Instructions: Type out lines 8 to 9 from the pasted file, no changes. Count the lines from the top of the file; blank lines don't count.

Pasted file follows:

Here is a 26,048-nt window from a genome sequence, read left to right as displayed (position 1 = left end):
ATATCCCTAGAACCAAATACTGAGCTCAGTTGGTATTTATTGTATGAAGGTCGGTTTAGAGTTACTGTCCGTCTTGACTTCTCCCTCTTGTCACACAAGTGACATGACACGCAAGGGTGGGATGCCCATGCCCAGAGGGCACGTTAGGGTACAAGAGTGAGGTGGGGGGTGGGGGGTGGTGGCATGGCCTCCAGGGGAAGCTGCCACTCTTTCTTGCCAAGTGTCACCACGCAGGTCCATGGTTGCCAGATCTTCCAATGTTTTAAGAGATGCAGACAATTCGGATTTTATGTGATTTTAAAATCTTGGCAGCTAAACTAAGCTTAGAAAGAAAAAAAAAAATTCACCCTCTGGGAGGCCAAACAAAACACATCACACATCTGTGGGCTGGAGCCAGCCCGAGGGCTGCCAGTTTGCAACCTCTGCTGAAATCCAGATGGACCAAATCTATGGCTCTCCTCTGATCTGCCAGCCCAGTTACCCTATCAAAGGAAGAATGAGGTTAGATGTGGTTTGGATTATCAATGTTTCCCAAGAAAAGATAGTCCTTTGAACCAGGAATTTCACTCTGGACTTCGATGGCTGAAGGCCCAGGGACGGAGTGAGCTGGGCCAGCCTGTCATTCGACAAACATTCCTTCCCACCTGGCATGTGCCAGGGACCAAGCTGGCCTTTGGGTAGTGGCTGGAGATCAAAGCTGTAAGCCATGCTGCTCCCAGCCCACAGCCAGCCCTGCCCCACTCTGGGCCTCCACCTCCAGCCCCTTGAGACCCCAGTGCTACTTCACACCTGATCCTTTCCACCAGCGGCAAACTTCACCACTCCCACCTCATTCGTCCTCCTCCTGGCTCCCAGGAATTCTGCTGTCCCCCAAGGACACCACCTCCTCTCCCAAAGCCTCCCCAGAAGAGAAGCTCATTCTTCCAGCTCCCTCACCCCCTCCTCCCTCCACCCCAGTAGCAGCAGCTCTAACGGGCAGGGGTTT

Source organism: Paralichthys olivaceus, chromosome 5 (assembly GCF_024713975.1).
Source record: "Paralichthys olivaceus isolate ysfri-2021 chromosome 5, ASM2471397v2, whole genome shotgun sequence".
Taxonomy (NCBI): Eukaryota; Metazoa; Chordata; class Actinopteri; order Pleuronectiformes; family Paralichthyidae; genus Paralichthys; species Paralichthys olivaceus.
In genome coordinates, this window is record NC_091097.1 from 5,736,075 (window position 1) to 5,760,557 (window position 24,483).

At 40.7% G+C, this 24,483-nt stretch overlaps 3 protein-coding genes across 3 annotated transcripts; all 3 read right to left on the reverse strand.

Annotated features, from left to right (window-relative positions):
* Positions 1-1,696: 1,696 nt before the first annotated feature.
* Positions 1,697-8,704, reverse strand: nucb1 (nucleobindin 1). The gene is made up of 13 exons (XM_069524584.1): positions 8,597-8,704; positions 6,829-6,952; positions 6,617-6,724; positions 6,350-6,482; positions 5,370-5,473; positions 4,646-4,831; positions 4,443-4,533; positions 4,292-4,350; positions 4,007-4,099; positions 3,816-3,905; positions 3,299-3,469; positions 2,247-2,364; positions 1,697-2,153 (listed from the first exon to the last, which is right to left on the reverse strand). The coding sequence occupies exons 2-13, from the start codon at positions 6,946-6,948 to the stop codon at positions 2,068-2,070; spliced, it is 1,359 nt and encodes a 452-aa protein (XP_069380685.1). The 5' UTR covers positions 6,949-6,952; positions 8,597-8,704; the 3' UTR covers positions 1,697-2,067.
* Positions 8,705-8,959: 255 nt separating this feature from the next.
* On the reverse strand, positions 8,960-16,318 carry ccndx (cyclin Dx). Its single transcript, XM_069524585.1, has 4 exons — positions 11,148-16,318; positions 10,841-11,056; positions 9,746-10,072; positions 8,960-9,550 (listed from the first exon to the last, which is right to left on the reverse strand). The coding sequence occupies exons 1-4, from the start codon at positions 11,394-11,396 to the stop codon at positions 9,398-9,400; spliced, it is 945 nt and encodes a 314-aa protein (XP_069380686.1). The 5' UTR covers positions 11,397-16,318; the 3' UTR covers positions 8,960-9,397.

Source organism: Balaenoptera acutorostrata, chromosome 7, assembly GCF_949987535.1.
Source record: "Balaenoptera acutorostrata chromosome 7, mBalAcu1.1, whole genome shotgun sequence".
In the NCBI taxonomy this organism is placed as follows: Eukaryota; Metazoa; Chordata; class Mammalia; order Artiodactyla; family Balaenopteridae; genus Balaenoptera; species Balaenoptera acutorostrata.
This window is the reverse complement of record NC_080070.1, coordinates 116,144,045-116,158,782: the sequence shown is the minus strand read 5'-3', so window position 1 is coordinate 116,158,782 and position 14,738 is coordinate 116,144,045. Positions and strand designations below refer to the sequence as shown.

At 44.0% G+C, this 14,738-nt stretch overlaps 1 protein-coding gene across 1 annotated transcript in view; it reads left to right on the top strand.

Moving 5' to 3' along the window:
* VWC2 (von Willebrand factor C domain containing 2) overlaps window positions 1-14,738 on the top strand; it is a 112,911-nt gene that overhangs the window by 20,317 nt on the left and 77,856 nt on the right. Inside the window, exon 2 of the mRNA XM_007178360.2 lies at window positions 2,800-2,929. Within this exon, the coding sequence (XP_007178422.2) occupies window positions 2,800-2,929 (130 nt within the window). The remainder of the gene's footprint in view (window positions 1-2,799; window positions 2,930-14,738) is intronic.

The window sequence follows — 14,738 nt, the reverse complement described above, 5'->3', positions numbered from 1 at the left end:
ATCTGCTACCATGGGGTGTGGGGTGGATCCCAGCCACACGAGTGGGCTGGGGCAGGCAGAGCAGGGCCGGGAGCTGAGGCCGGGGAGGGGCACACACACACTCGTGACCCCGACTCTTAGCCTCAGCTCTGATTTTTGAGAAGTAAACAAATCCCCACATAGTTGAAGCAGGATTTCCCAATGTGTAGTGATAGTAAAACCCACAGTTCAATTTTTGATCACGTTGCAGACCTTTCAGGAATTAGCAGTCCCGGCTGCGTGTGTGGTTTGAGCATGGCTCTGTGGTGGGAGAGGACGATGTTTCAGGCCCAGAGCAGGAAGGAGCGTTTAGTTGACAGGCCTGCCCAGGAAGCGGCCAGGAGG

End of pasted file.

Annotated features, from left to right (window-relative positions):
* Positions 1-1,696: 1,696 nt before the first annotated feature.